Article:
2011 年 32 巻 2 号 p. 91-102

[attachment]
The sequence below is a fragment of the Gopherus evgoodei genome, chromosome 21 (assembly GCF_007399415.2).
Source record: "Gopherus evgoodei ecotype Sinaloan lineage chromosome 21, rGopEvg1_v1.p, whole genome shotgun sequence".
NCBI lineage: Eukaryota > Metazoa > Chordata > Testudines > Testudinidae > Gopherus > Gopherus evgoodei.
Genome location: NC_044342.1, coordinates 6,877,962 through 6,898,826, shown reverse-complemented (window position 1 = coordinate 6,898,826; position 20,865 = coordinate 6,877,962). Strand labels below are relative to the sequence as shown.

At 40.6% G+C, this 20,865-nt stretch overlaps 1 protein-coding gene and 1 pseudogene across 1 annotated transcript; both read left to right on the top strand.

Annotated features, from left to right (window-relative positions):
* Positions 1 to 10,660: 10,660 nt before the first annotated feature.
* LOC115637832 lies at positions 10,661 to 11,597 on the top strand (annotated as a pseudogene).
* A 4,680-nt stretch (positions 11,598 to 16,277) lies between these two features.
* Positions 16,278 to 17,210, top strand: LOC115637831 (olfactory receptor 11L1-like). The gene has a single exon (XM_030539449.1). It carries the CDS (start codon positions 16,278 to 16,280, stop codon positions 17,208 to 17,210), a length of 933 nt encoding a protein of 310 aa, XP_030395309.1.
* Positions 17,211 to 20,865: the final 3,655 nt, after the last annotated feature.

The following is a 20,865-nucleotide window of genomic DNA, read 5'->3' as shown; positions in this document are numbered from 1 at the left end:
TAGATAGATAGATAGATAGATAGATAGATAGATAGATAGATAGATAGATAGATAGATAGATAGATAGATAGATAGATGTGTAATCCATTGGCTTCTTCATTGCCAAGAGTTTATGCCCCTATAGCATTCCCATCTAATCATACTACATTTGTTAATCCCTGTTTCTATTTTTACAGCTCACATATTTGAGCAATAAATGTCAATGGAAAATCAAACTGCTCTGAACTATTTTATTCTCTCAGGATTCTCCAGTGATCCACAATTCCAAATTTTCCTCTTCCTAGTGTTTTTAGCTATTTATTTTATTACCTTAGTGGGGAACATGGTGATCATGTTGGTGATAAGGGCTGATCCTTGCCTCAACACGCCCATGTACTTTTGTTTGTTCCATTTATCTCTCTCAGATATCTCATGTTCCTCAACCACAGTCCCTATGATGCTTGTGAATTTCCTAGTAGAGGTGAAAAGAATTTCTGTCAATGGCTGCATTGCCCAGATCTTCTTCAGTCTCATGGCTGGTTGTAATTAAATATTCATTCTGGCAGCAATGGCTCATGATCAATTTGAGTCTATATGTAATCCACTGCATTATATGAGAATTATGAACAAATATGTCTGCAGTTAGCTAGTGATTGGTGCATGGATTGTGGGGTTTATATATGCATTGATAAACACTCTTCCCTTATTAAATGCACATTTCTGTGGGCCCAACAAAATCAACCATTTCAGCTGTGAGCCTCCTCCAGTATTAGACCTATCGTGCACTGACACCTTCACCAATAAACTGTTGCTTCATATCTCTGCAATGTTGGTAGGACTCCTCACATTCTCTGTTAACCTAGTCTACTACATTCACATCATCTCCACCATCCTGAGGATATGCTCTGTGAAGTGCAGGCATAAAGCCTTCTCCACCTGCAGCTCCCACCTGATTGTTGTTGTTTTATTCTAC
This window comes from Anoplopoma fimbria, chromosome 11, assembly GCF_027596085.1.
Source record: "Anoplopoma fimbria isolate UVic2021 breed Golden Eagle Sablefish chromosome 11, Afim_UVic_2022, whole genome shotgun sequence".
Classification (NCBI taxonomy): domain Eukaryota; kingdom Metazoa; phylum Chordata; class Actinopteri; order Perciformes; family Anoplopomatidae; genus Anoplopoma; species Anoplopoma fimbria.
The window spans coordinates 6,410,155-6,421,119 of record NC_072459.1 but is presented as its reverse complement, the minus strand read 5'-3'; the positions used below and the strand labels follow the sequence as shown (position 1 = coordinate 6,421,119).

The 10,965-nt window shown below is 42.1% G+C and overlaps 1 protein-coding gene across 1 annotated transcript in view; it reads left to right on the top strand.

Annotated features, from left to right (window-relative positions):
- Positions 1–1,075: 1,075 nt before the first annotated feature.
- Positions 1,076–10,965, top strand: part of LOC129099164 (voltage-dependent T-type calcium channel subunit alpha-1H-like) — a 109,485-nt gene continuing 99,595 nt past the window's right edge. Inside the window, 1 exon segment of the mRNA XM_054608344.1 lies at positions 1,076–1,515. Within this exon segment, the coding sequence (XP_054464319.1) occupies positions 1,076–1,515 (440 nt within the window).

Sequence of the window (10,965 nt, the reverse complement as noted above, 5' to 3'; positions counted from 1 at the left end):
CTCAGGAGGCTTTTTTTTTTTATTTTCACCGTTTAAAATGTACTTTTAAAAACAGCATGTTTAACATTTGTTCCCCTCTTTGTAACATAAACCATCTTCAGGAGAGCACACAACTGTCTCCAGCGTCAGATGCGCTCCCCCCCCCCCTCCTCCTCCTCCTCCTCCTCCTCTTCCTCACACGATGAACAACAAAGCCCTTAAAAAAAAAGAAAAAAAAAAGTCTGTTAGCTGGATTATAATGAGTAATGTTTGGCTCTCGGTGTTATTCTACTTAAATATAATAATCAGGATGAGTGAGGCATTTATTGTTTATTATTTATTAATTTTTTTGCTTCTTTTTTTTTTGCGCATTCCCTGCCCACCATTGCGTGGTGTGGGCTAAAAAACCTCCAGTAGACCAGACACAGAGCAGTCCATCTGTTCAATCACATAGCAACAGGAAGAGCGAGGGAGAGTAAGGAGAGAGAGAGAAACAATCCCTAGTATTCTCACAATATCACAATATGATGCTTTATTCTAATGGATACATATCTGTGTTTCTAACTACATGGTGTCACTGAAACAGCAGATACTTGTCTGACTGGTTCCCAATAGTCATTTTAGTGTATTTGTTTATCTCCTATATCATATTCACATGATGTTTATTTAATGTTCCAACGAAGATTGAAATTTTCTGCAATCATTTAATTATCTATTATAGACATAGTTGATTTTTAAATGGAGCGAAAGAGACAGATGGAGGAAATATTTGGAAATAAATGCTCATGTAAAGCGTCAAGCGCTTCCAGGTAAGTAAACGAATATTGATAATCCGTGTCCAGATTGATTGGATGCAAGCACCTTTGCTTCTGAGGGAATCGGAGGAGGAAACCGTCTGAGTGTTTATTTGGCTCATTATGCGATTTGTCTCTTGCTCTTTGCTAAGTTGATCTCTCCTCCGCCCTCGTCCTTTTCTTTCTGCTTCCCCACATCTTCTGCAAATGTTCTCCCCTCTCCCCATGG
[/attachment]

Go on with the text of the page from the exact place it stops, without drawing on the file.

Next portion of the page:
Some reports have shown that electroconvulsive shock therapy is effective for treating refractory neuropathic pain. However, its mechanism of action remains unknown. This study analyzes changes in protein expression in the brainstems of neuropathic pain model rats with or without electroconvulsive stimulation (ECS). A neuropathic pain model rat is produced by chronic constrictive injury (CCI) of the sciatic nerve. An ECS was administered to rodents once daily for 6 days after the CCI operation. After ECS, the latency to withdrawal from thermal stimulation was significantly increased. The expression of several proteins was changed after CCI. Ten proteins that increased after CCI then had decreased expression levels (close to control) after ECS, and 8 proteins that decreased after CCI then had increased expression levels (close to control) after ECS. In conclusion, ECS improved thermal hypersensitivity in a rat CCI model. Proteomic analysis showed that altered expression levels of proteins in the brainstem of CCI model rats returned to close to control levels after ECS, including many proteins associated with pain. This trend suggests an association of ECS with improved hypersensitivity, and these results may help elucidate the mechanism of this effect.